His high school years reflected an ongoing connection to other cultures. His first girlfriend was Hispanic (as were others). He was going to Puerto Rico with their family, so he taught himself Spanish, telling me that it was rude to go to another country and not be able to speak their language, or learn their culture. I found out years later (and not through Sean) that he was taking Mexican kids for job interviews, as he was fluent in Spanish.
Why do I feel so motivated to write these things today…stories that I’ve told with pride so many times? I think it’s because today’s movie brought me to tears in a way that it never did before. I think it’s because I was looking at it through Sean’s heart.
When we talk about someone who is bipolar or has an addiction, we often marginalize them. They become their disease and their humanity is wiped away. Sean has even a tougher time being viewed as his family, and I see him. He would give you his shoes, his shirt, his money, his guitar…just ask all of those people that he gave those things too. Most of all he gave his heart and soul to anyone who heard him play. Nonetheless, he was no superhero. He was a boy and then a man who felt more than most of us do. He lived pretty much unselfishly. He needed help and understanding…what he gave so freely to others. His vulnerabilities were hidden in the strength of his convictions.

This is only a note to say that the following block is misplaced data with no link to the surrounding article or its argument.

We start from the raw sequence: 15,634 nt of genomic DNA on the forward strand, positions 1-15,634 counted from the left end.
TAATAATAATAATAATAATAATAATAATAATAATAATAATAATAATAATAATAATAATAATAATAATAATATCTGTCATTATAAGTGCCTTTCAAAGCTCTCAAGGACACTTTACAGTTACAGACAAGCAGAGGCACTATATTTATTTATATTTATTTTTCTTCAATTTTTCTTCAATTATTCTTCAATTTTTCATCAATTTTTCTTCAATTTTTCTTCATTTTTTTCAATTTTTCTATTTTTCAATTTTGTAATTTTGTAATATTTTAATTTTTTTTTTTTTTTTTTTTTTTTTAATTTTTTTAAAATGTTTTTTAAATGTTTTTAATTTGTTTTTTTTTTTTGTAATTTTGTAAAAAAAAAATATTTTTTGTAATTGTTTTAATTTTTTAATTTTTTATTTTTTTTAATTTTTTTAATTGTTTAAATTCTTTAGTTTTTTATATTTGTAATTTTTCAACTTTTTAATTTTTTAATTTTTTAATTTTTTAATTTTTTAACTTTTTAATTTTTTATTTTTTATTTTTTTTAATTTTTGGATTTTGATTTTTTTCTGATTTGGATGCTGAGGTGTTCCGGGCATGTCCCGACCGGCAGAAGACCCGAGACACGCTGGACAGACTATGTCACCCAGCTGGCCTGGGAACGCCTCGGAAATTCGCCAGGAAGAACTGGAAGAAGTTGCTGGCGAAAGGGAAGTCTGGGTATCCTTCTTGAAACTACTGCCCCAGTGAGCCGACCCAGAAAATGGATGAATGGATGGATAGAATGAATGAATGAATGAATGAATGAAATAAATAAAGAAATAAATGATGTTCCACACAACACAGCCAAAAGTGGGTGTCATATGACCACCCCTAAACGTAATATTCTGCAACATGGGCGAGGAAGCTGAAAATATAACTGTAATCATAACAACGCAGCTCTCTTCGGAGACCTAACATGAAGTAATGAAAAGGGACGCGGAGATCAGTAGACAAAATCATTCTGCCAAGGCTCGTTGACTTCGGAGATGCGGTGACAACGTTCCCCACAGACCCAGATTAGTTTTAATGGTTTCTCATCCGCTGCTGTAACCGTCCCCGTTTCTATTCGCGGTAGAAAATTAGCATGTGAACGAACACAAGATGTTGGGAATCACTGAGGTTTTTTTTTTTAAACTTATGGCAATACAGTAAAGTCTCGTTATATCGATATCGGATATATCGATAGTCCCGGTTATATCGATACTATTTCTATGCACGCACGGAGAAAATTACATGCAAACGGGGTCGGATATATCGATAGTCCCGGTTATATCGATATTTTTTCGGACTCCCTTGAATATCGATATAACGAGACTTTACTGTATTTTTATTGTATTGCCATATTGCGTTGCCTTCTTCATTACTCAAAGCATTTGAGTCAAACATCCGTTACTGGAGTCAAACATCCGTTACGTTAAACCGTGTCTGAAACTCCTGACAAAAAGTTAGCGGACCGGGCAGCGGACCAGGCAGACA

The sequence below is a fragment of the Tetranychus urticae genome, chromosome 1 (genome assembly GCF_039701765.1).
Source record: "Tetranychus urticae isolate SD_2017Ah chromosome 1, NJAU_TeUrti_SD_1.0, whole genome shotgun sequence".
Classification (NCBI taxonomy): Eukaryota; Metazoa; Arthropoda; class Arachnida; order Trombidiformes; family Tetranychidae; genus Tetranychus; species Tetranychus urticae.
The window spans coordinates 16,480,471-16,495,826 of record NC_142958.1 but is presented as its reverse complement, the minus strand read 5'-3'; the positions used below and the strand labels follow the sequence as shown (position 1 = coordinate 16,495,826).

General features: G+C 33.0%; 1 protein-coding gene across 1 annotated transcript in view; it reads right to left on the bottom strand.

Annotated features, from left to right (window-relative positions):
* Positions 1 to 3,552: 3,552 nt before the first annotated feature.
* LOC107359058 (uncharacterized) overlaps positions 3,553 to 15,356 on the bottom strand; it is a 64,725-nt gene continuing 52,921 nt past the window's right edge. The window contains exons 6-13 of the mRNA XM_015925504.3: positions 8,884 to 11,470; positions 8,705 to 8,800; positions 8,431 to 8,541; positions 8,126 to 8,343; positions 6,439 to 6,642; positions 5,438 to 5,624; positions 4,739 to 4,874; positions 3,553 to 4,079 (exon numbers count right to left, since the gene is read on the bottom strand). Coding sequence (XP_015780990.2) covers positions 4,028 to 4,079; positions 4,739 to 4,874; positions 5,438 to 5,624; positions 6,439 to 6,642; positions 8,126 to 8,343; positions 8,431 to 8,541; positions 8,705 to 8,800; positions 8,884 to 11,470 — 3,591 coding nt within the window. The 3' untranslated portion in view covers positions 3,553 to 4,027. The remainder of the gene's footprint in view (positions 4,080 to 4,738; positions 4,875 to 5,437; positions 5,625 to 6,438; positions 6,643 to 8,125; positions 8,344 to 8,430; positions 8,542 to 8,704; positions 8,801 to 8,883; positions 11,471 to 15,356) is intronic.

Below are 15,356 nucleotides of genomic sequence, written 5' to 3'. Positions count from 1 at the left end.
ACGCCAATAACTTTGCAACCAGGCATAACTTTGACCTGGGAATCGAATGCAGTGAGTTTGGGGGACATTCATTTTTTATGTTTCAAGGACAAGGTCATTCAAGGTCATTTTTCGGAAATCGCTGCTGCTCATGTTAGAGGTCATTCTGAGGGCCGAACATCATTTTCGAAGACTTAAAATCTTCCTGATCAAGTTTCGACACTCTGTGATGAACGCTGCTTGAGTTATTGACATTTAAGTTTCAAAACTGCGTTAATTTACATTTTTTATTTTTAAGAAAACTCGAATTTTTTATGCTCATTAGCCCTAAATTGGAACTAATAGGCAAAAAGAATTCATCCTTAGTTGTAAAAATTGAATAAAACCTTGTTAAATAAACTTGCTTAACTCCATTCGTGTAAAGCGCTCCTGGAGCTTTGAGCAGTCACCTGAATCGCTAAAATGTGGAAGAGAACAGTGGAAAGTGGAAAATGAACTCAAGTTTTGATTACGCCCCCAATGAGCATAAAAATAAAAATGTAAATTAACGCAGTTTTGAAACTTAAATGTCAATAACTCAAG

When we talk about people challenged with mental illness, I would wish that we could make two columns to describe them: one, the symptoms that they wrestled with every day; and two, the characteristics that made them human. I think the second column would bring us closer to understanding who they are. It would reflect how they are more like the rest of us than not.
In some cases, like creative people who are bipolar, they feel things with a greater intensity. See things with a greater clarity. Emote things with a greater freedom.
This was true for my son. I am so proud of him. His music was his gift to the world. His person was the source of his music and his gift to those who knew him.
There are many people that knew this side of Sean and just didn’t believe that he wasn’t in as much trouble as he was. Or maybe they ignored it because they needed with he gave them. Unfortunately, he needed the world to replenish the energy he expended. He needed shelter from the recognition of the injustices of the world. I would hope that another Sean gets back from the world what he gives. Maybe the story of Sean is that there is no difference among people…not race, religion or culture…he didn’t think so. He felt for their challenges as they did. The lesson that Sean can teach us is that there is no difference between us and someone who has a mental illness… we all feel the same range of emotions. Sean’s music lends insight, understanding, fear, sadness, courage. Call it bipolar, or call it human. I call it wonderful.